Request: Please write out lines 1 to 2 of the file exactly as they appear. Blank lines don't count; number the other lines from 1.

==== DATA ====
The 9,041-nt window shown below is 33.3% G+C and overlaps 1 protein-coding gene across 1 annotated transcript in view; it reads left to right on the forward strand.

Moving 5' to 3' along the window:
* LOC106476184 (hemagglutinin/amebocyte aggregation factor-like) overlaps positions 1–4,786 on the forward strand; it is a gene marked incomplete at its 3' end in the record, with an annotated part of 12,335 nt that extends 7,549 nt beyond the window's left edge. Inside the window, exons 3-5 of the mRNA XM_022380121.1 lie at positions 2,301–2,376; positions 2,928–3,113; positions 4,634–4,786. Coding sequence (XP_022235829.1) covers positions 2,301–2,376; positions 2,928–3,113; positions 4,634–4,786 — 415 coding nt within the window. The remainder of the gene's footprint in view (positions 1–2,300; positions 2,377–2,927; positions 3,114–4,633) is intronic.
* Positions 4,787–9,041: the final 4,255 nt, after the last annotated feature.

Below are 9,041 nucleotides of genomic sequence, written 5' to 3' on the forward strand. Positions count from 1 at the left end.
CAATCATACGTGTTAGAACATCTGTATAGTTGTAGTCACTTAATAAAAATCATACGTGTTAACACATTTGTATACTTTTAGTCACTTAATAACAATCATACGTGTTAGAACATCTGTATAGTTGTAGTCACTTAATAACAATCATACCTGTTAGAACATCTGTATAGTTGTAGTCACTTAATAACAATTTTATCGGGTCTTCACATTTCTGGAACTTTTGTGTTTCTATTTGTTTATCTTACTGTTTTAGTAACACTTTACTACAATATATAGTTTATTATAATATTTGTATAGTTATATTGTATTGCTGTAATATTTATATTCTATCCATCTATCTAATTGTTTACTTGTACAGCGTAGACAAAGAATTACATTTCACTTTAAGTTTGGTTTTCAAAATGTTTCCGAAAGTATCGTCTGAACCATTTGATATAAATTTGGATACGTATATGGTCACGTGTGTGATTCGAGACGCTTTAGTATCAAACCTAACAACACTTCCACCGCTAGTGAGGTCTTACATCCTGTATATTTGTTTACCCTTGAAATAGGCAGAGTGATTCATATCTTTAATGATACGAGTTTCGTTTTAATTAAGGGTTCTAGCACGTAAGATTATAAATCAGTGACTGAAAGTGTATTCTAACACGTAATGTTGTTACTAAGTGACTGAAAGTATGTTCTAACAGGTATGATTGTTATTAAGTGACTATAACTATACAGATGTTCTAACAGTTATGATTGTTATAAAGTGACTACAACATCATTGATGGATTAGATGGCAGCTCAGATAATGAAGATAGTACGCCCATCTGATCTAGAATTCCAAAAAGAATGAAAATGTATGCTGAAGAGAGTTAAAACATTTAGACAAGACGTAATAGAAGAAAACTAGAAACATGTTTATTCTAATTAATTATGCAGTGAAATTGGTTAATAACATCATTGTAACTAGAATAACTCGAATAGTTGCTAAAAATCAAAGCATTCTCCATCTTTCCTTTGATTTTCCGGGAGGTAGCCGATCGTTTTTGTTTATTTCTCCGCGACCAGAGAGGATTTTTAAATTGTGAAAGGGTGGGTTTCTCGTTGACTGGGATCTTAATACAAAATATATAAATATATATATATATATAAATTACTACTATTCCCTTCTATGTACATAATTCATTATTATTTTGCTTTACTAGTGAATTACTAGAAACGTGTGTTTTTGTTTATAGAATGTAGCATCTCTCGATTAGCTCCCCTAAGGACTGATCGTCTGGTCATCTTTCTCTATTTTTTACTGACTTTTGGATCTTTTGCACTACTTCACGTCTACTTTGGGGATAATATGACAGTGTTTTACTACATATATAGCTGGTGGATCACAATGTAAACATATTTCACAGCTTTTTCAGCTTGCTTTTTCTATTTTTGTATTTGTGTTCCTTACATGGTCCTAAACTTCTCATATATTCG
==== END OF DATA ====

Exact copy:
The 9,041-nt window shown below is 33.3% G+C and overlaps 1 protein-coding gene across 1 annotated transcript in view; it reads left to right on the forward strand.

Moving 5' to 3' along the window: